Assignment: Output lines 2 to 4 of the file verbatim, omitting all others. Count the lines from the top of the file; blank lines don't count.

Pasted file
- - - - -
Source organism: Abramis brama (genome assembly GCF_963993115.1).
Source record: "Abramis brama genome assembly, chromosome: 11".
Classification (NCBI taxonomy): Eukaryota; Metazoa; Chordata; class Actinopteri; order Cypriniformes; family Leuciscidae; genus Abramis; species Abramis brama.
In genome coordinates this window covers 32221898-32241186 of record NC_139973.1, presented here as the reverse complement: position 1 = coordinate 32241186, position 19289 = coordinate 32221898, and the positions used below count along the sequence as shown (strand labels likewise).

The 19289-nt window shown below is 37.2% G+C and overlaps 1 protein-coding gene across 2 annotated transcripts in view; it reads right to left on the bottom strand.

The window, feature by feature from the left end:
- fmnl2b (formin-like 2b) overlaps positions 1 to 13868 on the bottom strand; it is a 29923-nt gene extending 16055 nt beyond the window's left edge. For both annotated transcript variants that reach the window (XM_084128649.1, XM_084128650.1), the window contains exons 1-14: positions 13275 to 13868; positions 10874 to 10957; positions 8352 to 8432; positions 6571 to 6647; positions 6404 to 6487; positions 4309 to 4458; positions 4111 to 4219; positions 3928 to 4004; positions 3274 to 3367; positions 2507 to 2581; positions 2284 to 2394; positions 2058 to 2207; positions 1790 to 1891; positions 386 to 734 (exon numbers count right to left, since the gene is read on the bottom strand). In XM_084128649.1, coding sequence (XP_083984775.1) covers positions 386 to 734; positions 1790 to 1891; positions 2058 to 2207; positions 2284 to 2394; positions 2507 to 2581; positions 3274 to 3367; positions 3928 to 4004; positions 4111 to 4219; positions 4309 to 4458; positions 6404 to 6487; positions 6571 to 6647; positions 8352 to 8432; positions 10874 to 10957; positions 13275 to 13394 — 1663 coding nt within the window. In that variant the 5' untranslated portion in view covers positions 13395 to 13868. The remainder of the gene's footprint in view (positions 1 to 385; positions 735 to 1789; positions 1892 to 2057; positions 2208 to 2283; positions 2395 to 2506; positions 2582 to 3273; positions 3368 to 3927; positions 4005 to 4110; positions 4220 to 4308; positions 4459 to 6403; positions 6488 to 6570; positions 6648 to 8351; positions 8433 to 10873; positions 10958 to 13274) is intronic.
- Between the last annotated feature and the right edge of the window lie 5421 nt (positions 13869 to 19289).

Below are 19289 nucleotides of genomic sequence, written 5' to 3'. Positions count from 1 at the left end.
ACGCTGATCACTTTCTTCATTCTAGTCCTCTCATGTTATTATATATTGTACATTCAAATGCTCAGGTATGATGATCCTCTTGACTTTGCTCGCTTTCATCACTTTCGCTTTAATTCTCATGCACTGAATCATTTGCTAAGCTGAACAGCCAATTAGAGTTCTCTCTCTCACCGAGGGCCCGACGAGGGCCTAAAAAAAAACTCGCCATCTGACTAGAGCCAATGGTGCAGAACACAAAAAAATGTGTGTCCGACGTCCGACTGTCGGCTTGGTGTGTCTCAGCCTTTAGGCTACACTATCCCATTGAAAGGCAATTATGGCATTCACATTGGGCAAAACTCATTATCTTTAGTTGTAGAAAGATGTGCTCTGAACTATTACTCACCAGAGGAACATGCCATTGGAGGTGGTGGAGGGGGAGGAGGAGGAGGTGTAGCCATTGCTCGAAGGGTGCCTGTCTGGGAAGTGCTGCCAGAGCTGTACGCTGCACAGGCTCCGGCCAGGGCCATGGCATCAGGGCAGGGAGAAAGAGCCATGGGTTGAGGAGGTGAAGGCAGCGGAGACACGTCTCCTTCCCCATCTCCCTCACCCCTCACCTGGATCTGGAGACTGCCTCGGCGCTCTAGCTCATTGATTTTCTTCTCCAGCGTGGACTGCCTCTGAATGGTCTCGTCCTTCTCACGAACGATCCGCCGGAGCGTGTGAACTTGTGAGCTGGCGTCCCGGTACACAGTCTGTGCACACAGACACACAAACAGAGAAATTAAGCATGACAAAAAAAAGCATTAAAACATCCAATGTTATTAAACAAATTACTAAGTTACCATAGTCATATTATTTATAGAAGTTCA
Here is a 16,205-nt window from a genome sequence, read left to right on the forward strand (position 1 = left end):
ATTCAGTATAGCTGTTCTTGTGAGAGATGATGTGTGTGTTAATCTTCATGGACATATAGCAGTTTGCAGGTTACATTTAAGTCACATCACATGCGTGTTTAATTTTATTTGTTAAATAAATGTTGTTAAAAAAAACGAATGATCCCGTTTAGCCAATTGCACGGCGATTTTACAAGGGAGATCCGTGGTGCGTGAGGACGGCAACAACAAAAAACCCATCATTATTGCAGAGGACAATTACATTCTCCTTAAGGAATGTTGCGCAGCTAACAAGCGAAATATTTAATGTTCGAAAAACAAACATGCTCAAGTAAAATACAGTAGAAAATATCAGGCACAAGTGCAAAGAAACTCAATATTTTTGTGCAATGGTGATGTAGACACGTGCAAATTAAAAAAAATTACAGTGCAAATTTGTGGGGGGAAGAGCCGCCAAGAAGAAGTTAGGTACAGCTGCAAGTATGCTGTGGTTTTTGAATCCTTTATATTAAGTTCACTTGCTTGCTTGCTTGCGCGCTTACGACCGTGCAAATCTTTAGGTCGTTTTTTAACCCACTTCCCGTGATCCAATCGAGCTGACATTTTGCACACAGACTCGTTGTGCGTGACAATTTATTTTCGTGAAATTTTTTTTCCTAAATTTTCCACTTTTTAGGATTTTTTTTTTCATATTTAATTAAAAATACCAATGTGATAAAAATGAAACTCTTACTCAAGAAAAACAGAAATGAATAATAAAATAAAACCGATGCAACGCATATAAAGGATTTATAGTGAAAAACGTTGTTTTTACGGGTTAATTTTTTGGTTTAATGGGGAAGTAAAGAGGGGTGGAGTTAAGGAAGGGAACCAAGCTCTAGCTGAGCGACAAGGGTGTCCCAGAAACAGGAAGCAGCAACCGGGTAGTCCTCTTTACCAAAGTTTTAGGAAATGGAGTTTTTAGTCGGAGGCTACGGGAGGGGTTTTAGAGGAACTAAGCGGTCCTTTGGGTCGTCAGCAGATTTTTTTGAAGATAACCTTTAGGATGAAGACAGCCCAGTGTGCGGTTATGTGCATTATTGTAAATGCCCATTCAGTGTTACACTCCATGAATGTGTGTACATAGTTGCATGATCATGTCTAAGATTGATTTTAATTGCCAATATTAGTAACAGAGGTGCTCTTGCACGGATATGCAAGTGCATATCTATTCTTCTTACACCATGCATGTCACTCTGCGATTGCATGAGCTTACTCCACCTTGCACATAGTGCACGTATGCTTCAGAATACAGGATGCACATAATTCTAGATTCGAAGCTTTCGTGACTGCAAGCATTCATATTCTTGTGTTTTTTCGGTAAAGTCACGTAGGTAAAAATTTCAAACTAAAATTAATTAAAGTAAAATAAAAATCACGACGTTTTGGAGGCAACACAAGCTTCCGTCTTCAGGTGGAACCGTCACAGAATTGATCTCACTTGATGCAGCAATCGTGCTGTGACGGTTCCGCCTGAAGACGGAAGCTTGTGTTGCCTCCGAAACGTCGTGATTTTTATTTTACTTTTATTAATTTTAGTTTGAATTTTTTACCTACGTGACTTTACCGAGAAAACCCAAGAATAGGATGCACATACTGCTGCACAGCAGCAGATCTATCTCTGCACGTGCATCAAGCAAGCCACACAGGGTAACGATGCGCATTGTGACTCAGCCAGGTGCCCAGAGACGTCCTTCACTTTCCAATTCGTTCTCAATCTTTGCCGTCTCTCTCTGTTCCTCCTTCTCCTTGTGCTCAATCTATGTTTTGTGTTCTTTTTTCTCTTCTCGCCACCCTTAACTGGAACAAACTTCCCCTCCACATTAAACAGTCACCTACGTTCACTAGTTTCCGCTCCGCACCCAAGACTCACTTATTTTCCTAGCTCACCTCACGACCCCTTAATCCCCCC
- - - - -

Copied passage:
Source record: "Abramis brama genome assembly, chromosome: 11".
Classification (NCBI taxonomy): Eukaryota; Metazoa; Chordata; class Actinopteri; order Cypriniformes; family Leuciscidae; genus Abramis; species Abramis brama.
In genome coordinates this window covers 32221898-32241186 of record NC_139973.1, presented here as the reverse complement: position 1 = coordinate 32241186, position 19289 = coordinate 32221898, and the positions used below count along the sequence as shown (strand labels likewise).